All faculty in the Division of Physical Therapy dedicate a portion of their time to scholarship activity. Some of the research studies being pursued are detailed here. For more information on a given study, contact the principal investigator(s).
Matthew Bowman is working with a group to establish clinical practice guidelines for chronic obstructive pulmonary disease (COPD). He is taking part in a systematic review that is looking at the effects of exercise on nutrition in adults with cystic fibrosis. He is also working on a case report detailing care for a patient with long COVID, using vital signs and specific exercise and activity monitoring to minimize post-exertional malaise symptoms.
A novel, smartphone-based tool to quantify balance in individuals with Parkinson's Disease
The goal of this study is to evaluate assessment paradigms used to understand balance under single- and dual-task standing and walking among older adults diagnosed with Parkinson's Disease. Risk factors for falls in this population include freezing of gait, cognitive impairment, poor leaning balance, muscle weakness and decreased gait speed. However, to date, very few studies have suggested strong and feasible methods of balance and fall assessments that could be used indoors in the patient's living environment. The long-term objective of this project is to address limitations related to routine balance evaluation through the initial validation of a smartphone-based cognitive and gait assessment among 20 individuals diagnosed with Parkinson's Disease.
Longitudinal fall risk evaluation of community-dwelling older adults
In collaboration with eight Broome County senior centers and Yvonne Johnston, associate professor and founding director of Binghamton’s Division of Public Health, this project aims to provide older adults with a holistic wellness checkup that can identify deficiencies that might be indicative of fall risk. As falls represent a significant physical, social, financial and psychological burden for older adults and caregivers, the long-term goal of the research is to reduce the incidence of falls among community-dwelling older adults, including those in underrepresented and rural communities. Faculty and students in the Division of Physical Therapy provide gait and balance evaluations, as well as collect social, environmental, psychological and economic measures from older adults through scheduled visits to each of the senior centers. Annual checkups will allow for longitudinal evaluation of functional performance, activity level and fall incidence.
Pediatric Wellbeing Picture Scale
Wellbeing is associated with increased longevity and decreased disease risk, illness and injury. While its importance has been documented, issues with wellbeing are often overlooked in the pediatric population. As approximately 4.4 million children between the ages of 3–17 have been diagnosed with anxiety and 1.9 million with depression, it is likely that these children will have reduced social skills, an altered ability to learn in school and comorbid health conditions that can prevail throughout the child's life. While typical screening tools can provide early identification, they rely on increased reading comprehension skills that might not be suitable or inclusive of all children. Lugade and Judith Quaranta, associate professor of nursing, Decker College, are developing a Pediatric Wellbeing Picture Scale made available through tablets to provide a readily accessible, universal screening for mental health issues in children. Currently, tests of the tool's validity and reliability are being performed in collaboration with Windsor Central School District.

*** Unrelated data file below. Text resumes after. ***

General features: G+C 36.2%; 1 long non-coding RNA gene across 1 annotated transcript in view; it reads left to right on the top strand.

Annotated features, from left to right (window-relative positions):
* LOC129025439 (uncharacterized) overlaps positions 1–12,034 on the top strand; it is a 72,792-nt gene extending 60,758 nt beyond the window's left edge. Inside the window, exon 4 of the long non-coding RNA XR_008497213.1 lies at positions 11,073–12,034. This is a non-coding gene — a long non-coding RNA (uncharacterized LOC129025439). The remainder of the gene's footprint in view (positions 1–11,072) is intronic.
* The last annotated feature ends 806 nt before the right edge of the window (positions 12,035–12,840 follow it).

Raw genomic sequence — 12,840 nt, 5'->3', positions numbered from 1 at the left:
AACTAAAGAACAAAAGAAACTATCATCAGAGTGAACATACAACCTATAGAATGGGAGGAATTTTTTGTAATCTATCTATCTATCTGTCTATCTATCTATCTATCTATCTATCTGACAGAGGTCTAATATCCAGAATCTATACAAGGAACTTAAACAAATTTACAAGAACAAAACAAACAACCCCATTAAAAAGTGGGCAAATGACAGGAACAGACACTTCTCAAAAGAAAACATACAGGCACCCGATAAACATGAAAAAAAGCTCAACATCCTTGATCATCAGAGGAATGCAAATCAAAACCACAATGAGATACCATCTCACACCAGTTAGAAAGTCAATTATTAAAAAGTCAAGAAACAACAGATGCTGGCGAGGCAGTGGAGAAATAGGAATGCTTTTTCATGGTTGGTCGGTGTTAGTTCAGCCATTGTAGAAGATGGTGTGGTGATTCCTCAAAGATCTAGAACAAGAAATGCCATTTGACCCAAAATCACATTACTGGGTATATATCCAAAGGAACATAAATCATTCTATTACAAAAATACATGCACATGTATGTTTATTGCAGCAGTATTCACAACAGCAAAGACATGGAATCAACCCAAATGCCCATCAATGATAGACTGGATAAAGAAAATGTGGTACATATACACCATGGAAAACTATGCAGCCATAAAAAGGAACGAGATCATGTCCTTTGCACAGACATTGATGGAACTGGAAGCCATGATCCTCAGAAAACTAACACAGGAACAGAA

Suzanne O’Brien is finishing two studies that investigated the functional outcomes from a pro bono clinic and an outpatient neurologic clinic. She believes recommendations for the best outcome measures to be used with community-dwelling neurologic patients can be made from these studies. She is involved with two multicenter groups investigating clinical reasoning in physical therapy; both groups are in the data-collection stage. The groups are using different methods to describe the clinical reasoning process used by practicing physical therapists. She believes the results from these studies will inform how best to teach clinical reasoning during physical therapy training. She and Vipul Lugade will be launching an investigation of the utility of a valid, easily accessible, smartphone-based tool to monitor balance, as well as provide personalized exercises for older adults as a stand-alone, field-based medical device.
Gurpreet Singh will be initiating a perturbation-based study in the MARL following IRB approval. This study will investigate the effects of footwear in individuals with balance dysfunction. The information collected will help create newer research studies to focus on gait and balance issues in individuals with neurodegenerative disorders.
Longitudinal home-based evaluation of balance and exercise in older adults
The purpose of the research is to evaluate if a smartphone can be used longitudinally to assess balance and to provide intervention in the home environment for older adults. Adults over the age of 65 are asked to complete a four-week balance intervention program at home, with the efficacy of the program to improve standing and walking balance evaluated for up to two months. Participants are further requested to use their personal smartphone to perform longitudinal assessments of their standing and walking balance.